The raspberry is a suckering shrub reaching 50–150 cm in height. Its stems are biennial and prickly, erect or arching. In the summer of the first year, the stem is green and unbranched. By the next summer, it is woody and branched. This is when the flowers bloom and the berries ripen. The leaves are odd-pinnate, with two to three leaflet pairs normally appearing on each branch, three on flowering branches. The upper surface of the leaf is green and the underside densely hairy and either white or grey. The shrub loses its leaves in the winter. Its greenish-white flowers bloom in June–July. The berry is a sweet and fragrant red aggregate drupe which detaches from the receptacle of the flower when picked.
The raspberry is commonly found in southern and central Finland, reaching as far north as Oulu. The berry becomes scarcer in more northerly areas. The raspberry produces one of the greatest yields of all wild berries in southern parts of the country. It grows in herb-rich and mesic boreal forests and along the margins of ditches and forests, the banks of streams and rivers, and the edges of logging areas and roads. The species spreads quickly in nutrient-rich forest regeneration areas following final felling and can keep growing in these areas for 20–30 years.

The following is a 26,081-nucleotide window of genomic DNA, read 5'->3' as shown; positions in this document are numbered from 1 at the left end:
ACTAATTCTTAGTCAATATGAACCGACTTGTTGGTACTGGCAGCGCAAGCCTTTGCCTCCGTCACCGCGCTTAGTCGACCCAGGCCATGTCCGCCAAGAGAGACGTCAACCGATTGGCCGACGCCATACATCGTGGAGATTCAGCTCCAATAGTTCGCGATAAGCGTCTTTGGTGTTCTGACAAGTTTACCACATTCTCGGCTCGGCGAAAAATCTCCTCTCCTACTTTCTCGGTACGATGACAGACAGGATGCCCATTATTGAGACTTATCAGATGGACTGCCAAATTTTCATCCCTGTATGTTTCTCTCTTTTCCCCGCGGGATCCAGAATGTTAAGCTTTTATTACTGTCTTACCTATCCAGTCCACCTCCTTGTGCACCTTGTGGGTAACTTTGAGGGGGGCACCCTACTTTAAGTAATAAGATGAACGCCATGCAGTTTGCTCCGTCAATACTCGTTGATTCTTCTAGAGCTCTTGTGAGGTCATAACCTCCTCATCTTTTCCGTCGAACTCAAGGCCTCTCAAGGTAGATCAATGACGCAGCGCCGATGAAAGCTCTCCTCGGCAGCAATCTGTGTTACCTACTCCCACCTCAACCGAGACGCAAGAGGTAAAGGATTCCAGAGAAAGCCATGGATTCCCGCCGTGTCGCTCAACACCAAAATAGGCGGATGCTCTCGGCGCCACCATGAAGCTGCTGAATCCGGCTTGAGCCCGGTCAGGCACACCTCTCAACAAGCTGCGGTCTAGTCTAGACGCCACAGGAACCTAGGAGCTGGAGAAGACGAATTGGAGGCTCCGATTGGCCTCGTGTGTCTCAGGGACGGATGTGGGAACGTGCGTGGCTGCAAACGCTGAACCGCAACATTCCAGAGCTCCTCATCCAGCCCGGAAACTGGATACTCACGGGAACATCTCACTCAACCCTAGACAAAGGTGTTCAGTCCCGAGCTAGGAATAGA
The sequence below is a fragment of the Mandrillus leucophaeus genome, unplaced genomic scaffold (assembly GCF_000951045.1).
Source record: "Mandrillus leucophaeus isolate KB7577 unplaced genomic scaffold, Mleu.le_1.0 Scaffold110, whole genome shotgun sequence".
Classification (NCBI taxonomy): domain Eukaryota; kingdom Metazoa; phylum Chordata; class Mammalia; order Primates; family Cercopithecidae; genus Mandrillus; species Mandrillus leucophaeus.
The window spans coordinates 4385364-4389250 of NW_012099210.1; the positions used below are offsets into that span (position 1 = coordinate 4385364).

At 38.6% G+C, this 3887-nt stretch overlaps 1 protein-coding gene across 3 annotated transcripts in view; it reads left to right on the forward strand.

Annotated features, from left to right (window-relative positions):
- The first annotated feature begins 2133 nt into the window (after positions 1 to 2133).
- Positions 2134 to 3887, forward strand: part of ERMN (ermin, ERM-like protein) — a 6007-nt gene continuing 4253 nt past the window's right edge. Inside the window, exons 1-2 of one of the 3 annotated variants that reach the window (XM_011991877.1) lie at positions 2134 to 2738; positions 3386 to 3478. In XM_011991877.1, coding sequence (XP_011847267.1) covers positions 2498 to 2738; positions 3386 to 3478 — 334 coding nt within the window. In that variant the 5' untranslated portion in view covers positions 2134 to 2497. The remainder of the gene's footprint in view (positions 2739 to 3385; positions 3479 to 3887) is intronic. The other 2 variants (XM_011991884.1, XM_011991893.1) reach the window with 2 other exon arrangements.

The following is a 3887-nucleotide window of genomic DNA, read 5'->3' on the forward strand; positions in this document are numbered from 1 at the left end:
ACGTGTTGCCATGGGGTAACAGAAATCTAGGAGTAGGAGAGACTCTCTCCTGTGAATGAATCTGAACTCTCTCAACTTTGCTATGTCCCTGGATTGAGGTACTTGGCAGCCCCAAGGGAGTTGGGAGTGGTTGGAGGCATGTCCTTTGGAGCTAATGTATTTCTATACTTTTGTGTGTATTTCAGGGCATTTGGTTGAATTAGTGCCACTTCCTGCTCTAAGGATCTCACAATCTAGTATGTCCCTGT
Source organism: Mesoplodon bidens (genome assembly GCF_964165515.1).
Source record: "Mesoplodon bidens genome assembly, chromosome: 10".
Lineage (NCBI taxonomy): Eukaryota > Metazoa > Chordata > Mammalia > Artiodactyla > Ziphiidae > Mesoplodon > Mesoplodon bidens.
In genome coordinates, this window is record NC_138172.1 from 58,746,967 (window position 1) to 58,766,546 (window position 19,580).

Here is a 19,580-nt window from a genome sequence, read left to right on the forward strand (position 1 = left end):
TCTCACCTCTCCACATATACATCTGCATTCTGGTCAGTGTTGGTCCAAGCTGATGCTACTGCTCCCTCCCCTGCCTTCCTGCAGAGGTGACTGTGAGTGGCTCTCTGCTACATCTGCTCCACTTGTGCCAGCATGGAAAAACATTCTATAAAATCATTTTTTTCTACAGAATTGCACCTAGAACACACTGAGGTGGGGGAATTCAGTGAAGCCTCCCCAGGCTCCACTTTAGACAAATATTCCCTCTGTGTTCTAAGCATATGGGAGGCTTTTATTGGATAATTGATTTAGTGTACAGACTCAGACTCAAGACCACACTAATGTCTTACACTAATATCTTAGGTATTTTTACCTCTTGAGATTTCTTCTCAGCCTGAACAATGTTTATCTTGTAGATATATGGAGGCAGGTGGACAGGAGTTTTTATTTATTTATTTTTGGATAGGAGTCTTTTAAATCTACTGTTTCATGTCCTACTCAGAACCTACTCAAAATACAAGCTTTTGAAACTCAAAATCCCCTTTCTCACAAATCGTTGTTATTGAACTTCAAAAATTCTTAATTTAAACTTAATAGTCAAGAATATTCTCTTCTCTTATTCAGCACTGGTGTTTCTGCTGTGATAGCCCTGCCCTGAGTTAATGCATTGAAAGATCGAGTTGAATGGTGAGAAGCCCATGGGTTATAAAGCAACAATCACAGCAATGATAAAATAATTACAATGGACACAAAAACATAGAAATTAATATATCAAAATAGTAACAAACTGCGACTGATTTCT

Raspberry season runs from the beginning of August until the beginning of September. The berries ripen and the flowers bloom best in sunny conditions, such as those found in young forests and logging areas. Good crops are also produced along forest roads and areas cleared for power lines.
Raspberries contain vitamin C and folate. The amount of vitamin C in 100 grams of raspberries is equivalent to that of an average-sized tangerine. The berry is also a good source of fibre. As is typical for aggregate drupes, raspberries contain the class of polyphenols known as ellagitannins.
Raspberries are used in juices, berry soups, baked goods and desserts. The fragrant berry is lovely on its own or as part of a snack, supper or breakfast. Raspberries combine well with other berries, too. For example, raspberries can be mixed with bilberries to make queen’s jam, a Nordic specialty. The berries can be preserved frozen, dried, or as juice or jam.